At this point I am hesitant to bring it up because you must feel so overwhelmed but I want to plant a seed of the idea of seeking a second opinion. When you read stories of others there is lots of recurrence and that can be the nature of the disease depending on what type you have but, and I say it again for emphasis, but, sometimes it is because the first treatment was not right. That is a lot of pressure to put on you right now. But its the truth. Because it is a rare cancer, treatment opinions may vary and you will need to decide what you feel is right for you. That's tough to hear isn't it? It was the case for me, a couple of times over. And others on the ACOR list will tell you the same. If you would like to seek a second opinion from the same clinic I go to in Montreal I would help you with that. It is a Young Adult clinic which I found had a bit of a different approach because it was focusing on people 20 to 40 who are raising families, and still have a lot of life to live. It's not to say you are choosing to have your treatment there, but it would mean another doctor looks at your case and gives you information which is always a good thing. And it is closer to you.
Other ways I can help you might be:
Sonia on the ACOR list, her Mom was treated by Dr. Gladdy so you might want to talk to her more about Dr. Gladdy and PMH.
Another person I met last year, Charlene, whose husband Angus had surgery for Sarcoma last fall at PMH, with Dr. Swallow would talk to you about how they coped. They had to travel and stay in hotels, go for tests at PMH and would probably have lots of experiences they could share.
Jessica on the ACOR list seems to be similar to you in a lot of ways and you might want to ask her specifically how she handled treatment and fears with her young children.
I met a woman last summer who was going to Ottawa for her Sarcoma treatment, I will phone her next week and ask her who she sees just for interests sake.
Now that I have probably overwhelmed you with things to think about let's consider you. How are you feeling? I still remember that deep in my gut fear when I had to tell my kids about my prognosis. How my husband and I felt, how we couldn't find words to share but would just curl up in each others arms at night and not be able to let go. Fear, such huge fear. It's natural to think about death, how could you not when you have been told you have cancer inside your body. Everyone finds there own way to cope. Find someone to write to (me, the ACOR list, yourself in a journal, a friend or family member) and share how you are feeling. I find it really helps to get it out there. No one is going to hand you the solution but by sharing openly and honestly we will help each other find the way. I like to find things to read too...I am a big fan of Kris Carr of Crazy Sexy Cancer www.crazysexycancer.com and the Cancer Crusade www.thecancercrusade.com. You might also want to search on Young Adults with Cancer as you have different needs at your age than someone older with cancer. I can lend you books too if you want instead of having to buy them. That long bus ride is a great time to do some reading. My husband does not go to all the appointments with me either, it's just not always possible, sometimes my sister or a friend goes instead. It's good to have someone with you always. I find I don't always remember the questions I want to ask, or I don't remember everything I was told so that second set of ears is important. And you need the support. Of course you will cry, and be scared or angry or a host of other feelings. Having cancer is complicated stuff. Be gentle and understanding with yourself.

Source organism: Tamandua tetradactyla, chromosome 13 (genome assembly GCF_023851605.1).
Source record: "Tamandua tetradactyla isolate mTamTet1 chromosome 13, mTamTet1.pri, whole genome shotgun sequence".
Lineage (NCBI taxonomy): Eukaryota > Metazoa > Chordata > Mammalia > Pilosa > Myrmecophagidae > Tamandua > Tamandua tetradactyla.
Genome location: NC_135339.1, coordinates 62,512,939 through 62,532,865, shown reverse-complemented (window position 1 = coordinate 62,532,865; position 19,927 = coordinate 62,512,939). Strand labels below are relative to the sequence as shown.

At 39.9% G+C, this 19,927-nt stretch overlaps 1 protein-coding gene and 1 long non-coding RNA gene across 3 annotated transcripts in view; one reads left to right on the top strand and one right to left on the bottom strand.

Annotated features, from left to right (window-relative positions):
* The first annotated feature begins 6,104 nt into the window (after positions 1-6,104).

If it gives you hope, my story seems complicated with lots of surgery, treatment and such in it, but currently I feel top notch healthy and am not held back in any way by my cancer. I do not take any medications, I have no side effects or impairments, I go 110 miles per hour living it to the fullest.
Sincerely, with kindest thoughts,